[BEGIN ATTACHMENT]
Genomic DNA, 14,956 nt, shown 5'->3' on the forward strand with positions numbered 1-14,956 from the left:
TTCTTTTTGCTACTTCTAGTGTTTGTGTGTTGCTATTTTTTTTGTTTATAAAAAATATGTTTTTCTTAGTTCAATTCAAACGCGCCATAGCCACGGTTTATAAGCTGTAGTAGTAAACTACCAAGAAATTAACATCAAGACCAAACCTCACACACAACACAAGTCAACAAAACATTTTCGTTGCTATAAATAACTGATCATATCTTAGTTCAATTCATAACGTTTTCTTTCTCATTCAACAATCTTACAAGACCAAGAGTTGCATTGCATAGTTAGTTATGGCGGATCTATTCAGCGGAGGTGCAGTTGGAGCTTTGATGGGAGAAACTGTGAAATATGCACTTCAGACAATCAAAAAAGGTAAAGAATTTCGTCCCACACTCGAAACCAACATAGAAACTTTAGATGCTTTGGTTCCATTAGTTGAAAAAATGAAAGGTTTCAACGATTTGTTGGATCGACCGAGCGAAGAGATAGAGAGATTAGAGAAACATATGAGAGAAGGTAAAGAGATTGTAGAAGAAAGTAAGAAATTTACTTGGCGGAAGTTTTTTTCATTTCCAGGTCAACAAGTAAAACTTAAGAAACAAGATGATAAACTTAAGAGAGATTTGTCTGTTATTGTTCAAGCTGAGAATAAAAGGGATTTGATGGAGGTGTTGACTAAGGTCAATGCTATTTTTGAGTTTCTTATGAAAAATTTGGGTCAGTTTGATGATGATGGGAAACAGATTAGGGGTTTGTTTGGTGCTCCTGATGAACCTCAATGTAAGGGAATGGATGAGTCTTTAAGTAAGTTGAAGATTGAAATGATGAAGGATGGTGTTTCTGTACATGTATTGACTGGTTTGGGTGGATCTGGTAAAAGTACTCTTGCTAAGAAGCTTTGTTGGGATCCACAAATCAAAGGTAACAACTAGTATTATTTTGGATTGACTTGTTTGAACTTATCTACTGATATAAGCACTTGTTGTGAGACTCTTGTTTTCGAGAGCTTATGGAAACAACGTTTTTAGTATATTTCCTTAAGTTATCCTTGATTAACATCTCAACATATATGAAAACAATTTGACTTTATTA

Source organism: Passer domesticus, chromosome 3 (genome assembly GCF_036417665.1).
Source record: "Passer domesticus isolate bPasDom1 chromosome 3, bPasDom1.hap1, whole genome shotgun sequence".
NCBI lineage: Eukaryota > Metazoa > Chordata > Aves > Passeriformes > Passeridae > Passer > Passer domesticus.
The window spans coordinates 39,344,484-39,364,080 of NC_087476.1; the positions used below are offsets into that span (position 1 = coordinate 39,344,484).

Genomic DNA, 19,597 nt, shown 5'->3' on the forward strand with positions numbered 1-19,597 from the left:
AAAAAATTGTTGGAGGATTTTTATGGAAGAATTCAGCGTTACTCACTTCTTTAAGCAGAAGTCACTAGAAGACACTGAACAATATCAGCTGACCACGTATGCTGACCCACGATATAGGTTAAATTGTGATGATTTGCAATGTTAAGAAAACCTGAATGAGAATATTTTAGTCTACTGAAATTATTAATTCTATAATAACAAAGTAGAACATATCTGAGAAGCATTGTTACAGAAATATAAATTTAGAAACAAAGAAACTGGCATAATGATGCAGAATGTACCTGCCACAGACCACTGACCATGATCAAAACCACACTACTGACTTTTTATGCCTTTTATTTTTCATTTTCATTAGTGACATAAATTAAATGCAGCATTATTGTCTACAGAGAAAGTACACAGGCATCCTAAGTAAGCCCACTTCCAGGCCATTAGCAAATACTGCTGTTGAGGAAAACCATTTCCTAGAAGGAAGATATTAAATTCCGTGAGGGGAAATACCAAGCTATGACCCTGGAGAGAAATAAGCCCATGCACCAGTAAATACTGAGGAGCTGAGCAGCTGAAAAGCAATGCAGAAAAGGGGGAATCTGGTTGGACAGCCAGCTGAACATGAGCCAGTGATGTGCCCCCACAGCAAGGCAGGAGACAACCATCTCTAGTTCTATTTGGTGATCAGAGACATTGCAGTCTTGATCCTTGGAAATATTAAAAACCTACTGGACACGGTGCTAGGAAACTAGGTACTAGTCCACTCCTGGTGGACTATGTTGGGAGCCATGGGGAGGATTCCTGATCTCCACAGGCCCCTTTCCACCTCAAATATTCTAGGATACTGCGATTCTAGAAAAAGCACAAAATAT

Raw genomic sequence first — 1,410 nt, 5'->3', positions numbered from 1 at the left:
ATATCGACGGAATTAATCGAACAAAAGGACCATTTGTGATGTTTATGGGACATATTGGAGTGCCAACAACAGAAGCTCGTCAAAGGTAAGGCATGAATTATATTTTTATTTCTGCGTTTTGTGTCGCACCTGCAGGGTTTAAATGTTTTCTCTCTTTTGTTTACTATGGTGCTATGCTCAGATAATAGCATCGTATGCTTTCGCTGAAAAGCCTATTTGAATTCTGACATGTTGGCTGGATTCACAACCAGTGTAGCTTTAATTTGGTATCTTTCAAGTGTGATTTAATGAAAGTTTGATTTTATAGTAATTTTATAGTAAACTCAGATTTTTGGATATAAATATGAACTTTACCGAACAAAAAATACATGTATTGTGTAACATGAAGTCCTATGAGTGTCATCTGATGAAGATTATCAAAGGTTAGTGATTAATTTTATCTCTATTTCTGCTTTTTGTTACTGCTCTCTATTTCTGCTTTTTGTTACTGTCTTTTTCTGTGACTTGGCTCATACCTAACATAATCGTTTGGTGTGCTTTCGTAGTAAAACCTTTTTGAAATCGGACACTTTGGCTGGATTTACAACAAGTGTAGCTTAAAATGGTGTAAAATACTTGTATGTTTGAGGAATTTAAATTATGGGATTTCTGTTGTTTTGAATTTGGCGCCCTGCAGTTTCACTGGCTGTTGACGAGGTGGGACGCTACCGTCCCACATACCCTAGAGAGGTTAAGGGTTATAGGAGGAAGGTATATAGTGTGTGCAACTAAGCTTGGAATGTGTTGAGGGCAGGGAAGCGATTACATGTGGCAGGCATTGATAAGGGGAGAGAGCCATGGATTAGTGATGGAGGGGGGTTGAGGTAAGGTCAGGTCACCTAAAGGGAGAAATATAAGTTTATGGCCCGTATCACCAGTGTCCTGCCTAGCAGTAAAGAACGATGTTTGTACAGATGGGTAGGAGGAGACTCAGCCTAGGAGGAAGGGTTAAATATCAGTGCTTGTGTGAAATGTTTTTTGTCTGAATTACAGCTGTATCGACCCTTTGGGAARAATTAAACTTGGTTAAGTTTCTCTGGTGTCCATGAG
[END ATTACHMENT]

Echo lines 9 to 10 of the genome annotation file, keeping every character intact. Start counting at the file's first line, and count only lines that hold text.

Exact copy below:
Raw genomic sequence first — 1,410 nt, 5'->3', positions numbered from 1 at the left:
ATATCGACGGAATTAATCGAACAAAAGGACCATTTGTGATGTTTATGGGACATATTGGAGTGCCAACAACAGAAGCTCGTCAAAGGTAAGGCATGAATTATATTTTTATTTCTGCGTTTTGTGTCGCACCTGCAGGGTTTAAATGTTTTCTCTCTTTTGTTTACTATGGTGCTATGCTCAGATAATAGCATCGTATGCTTTCGCTGAAAAGCCTATTTGAATTCTGACATGTTGGCTGGATTCACAACCAGTGTAGCTTTAATTTGGTATCTTTCAAGTGTGATTTAATGAAAGTTTGATTTTATAGTAATTTTATAGTAAACTCAGATTTTTGGATATAAATATGAACTTTACCGAACAAAAAATACATGTATTGTGTAACATGAAGTCCTATGAGTGTCATCTGATGAAGATTATCAAAGGTTAGTGATTAATTTTATCTCTATTTCTGCTTTTTGTTACTGCTCTCTATTTCTGCTTTTTGTTACTGTCTTTTTCTGTGACTTGGCTCATACCTAACATAATCGTTTGGTGTGCTTTCGTAGTAAAACCTTTTTGAAATCGGACACTTTGGCTGGATTTACAACAAGTGTAGCTTAAAATGGTGTAAAATACTTGTATGTTTGAGGAATTTAAATTATGGGATTTCTGTTGTTTTGAATTTGGCGCCCTGCAGTTTCACTGGCTGTTGACGAGGTGGGACGCTACCGTCCCACATACCCTAGAGAGGTTAAGGGTTATAGGAGGAAGGTATATAGTGTGTGCAACTAAGCTTGGAATGTGTTGAGGGCAGGGAAGCGATTACATGTGGCAGGCATTGATAAGGGGAGAGAGCCATGGATTAGTGATGGAGGGGGGTTGAGGTAAGGTCAGGTCACCTAAAGGGAGAAATATAAGTTTATGGCCCGTATCACCAGTGTCCTGCCTAGCAGTAAAGAACGATGTTTGTACAGATGGGTAGGAGGAGACTCAGCCTAGGAGGAAGGGTTAAATATCAGTGCTTGTGTGAAATGTTTTTTGTCTGAATTACAGCTGTATCGACCCTTTGGGAARAATTAAACTTGGTTAAGTTTCTCTGGTGTCCATGAG